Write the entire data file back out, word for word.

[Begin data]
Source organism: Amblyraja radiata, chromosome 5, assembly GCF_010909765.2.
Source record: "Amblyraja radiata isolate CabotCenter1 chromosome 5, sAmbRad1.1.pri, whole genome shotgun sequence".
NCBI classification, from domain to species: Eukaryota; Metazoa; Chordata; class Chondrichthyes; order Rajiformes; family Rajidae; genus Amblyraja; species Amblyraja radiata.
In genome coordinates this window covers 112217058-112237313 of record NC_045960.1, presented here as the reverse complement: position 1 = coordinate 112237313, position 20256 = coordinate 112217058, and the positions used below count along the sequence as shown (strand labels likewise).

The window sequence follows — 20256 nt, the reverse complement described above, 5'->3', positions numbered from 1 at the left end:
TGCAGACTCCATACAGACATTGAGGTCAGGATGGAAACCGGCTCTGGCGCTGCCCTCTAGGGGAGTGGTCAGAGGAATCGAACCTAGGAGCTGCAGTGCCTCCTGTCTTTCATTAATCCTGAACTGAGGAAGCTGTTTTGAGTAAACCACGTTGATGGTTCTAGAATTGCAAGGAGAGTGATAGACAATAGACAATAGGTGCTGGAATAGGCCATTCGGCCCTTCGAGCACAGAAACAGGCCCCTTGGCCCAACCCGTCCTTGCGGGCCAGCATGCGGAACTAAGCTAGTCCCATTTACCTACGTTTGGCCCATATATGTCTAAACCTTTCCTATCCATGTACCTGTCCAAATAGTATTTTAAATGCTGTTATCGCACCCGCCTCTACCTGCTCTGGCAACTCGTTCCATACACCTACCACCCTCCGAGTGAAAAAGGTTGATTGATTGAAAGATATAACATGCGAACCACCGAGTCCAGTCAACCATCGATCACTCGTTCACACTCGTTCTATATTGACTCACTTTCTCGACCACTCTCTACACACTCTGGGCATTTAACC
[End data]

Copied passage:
Source organism: Amblyraja radiata, chromosome 5, assembly GCF_010909765.2.
Source record: "Amblyraja radiata isolate CabotCenter1 chromosome 5, sAmbRad1.1.pri, whole genome shotgun sequence".
NCBI classification, from domain to species: Eukaryota; Metazoa; Chordata; class Chondrichthyes; order Rajiformes; family Rajidae; genus Amblyraja; species Amblyraja radiata.
In genome coordinates this window covers 112217058-112237313 of record NC_045960.1, presented here as the reverse complement: position 1 = coordinate 112237313, position 20256 = coordinate 112217058, and the positions used below count along the sequence as shown (strand labels likewise).

The window sequence follows — 20256 nt, the reverse complement described above, 5'->3', positions numbered from 1 at the left end:
TGCAGACTCCATACAGACATTGAGGTCAGGATGGAAACCGGCTCTGGCGCTGCCCTCTAGGGGAGTGGTCAGAGGAATCGAACCTAGGAGCTGCAGTGCCTCCTGTCTTTCATTAATCCTGAACTGAGGAAGCTGTTTTGAGTAAACCACGTTGATGGTTCTAGAATTGCAAGGAGAGTGATAGACAATAGACAATAGGTGCTGGAATAGGCCATTCGGCCCTTCGAGCACAGAAACAGGCCCCTTGGCCCAACCCGTCCTTGCGGGCCAGCATGCGGAACTAAGCTAGTCCCATTTACCTACGTTTGGCCCATATATGTCTAAACCTTTCCTATCCATGTACCTGTCCAAATAGTATTTTAAATGCTGTTATCGCACCCGCCTCTACCTGCTCTGGCAACTCGTTCCATACACCTACCACCCTCCGAGTGAAAAAGGTTGATTGATTGAAAGATATAACATGCGAACCACCGAGTCCAGTCAACCATCGATCACTCGTTCACACTCGTTCTATATTGACTCACTTTCTCGACCACTCTCTACACACTCTGGGCATTTAACC